The Republican-dominated U.S. House of Representatives on Thursday voted to switch federal student loan interest rates to a market-based system.
Republicans say their plan is a long-term solution that will take politicians out of the business of setting student loan rates and using them as a bargaining chip.
It is unclear, however, how much support the bill will get in the Democratic-led Senate, which is pushing to maintain the current interest rates of 3.4 percent for another two years.
The White House also threatened on Wednesday to veto the bill, arguing the plan would create uncertainty for students.
The Smarter Solutions for Students Act, introduced by Republican Representatives John Kline of Minnesota and Virginia Foxx of North Carolina and passed on a 221-198 vote, would require subsidized and unsubsidized Stafford loans to be recalculated every year and pegged to 10-year Treasury notes, plus 2.5 percentage points.
The government currently sets interest rates on those loans. Without congressional action, the interest rates are set to double on July 1 to 6.8 percent from 3.4 percent for millions of subsidized Stafford loans.
Lawmakers have expressed growing concerns about American student loan debt, which now exceeds $1 trillion, according to the U.S. Consumer Financial Protection Bureau.
"If President Obama and Senate Democrats are serious about a long-term solution to the student loan interest rate problem, they will immediately consider and build on the ideas put forth in the Smarter Solutions for Students Act," Foxx said in a statement following the vote.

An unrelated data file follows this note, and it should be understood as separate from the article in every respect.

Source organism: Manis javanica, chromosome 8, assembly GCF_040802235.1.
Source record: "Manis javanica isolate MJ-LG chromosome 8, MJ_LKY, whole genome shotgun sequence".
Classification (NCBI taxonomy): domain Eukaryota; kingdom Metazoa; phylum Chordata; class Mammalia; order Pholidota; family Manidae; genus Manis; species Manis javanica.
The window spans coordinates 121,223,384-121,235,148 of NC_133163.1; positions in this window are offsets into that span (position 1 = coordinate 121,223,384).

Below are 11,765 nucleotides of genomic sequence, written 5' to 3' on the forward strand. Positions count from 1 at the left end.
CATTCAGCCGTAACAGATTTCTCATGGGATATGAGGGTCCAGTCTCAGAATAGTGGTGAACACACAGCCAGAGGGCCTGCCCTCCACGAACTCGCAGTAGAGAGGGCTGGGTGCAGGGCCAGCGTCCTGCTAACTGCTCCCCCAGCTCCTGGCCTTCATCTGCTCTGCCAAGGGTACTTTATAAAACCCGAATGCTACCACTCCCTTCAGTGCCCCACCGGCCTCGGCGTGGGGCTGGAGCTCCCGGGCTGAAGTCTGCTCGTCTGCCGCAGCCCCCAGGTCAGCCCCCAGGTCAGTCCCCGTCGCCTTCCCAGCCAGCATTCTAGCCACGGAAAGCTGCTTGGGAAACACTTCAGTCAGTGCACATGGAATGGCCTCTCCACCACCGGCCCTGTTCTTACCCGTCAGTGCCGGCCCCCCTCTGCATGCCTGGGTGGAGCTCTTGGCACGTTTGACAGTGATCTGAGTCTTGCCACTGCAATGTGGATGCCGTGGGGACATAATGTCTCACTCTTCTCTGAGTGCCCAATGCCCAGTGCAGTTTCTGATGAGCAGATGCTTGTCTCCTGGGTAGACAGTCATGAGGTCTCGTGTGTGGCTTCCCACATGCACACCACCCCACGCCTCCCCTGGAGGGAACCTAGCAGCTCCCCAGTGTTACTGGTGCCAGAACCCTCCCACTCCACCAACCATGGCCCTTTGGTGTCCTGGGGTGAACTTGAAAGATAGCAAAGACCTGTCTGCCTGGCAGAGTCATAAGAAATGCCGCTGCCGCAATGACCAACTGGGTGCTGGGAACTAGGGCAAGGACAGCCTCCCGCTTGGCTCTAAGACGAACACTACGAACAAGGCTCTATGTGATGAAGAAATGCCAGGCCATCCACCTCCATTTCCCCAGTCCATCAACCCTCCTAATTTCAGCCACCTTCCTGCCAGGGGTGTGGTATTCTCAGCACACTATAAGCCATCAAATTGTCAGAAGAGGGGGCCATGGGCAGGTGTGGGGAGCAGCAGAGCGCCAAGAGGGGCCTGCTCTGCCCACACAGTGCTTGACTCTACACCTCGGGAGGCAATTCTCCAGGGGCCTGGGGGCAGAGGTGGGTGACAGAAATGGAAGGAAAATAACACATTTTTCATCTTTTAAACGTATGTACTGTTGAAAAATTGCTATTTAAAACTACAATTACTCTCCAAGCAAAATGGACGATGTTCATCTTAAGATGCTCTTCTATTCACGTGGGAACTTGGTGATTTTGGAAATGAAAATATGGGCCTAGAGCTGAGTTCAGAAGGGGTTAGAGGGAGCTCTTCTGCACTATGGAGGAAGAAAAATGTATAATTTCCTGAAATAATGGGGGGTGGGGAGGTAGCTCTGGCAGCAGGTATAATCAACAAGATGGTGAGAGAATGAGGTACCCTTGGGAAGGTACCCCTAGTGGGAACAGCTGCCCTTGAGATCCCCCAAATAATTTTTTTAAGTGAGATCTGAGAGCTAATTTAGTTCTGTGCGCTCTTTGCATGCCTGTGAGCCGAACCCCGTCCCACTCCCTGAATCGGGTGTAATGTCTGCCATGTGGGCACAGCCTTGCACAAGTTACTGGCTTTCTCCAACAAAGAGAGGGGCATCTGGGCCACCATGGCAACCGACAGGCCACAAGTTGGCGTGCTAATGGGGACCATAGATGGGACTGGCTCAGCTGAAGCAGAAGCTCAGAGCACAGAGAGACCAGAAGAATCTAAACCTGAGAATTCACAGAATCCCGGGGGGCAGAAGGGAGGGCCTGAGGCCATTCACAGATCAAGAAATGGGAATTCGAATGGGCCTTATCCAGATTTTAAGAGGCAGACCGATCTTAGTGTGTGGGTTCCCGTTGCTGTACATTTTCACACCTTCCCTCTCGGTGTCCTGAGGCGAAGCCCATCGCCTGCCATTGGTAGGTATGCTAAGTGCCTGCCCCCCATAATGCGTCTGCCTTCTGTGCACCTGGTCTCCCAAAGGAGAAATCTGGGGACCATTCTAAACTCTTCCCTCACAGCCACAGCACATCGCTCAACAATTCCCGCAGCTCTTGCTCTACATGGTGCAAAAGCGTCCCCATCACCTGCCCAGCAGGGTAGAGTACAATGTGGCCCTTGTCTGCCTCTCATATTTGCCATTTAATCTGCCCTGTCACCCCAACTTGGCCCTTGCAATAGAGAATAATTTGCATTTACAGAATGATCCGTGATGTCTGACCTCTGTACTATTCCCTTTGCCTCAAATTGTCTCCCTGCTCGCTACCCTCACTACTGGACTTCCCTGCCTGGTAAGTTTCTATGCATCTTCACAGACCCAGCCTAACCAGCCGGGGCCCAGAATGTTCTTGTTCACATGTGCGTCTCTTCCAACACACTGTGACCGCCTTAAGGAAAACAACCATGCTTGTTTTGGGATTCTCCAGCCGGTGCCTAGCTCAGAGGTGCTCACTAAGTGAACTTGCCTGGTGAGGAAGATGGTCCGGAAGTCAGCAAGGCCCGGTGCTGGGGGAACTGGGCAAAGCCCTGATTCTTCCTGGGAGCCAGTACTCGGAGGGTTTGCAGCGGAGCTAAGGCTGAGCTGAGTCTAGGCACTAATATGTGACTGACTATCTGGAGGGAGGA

The bill is similar to a plan in President Barack Obama's budget proposal but includes an 8.5 percent cap on Stafford loan rates.
Under the Republican bill, a borrower's rates would be recalculated every year, a provision the White House said would create uncertainty for families and put them at risk of eventually paying more when market rates go up.
Under Obama's plan, the rate on federal student loans would be set each year based on the market rate, but remain fixed for the life of the loan. His plan, however, does not include a cap, and some critics say that also could expose students to the risk of higher rates.
Democrats argue that students would be better off if rates were left to double in July than under the Republican plan. That plan, they said, unfairly targets students and families in the Republican drive to pay down the deficit.
The non-partisan Congressional Research Service has estimated that under the Republican plan, a student who borrows the maximum amount of subsidized and unsubsidized Stafford loans over five years would pay $14,430 in interest. If rates were allowed to double on July 1, a student would pay $12,598, compared with $7,965 if rates do not double.
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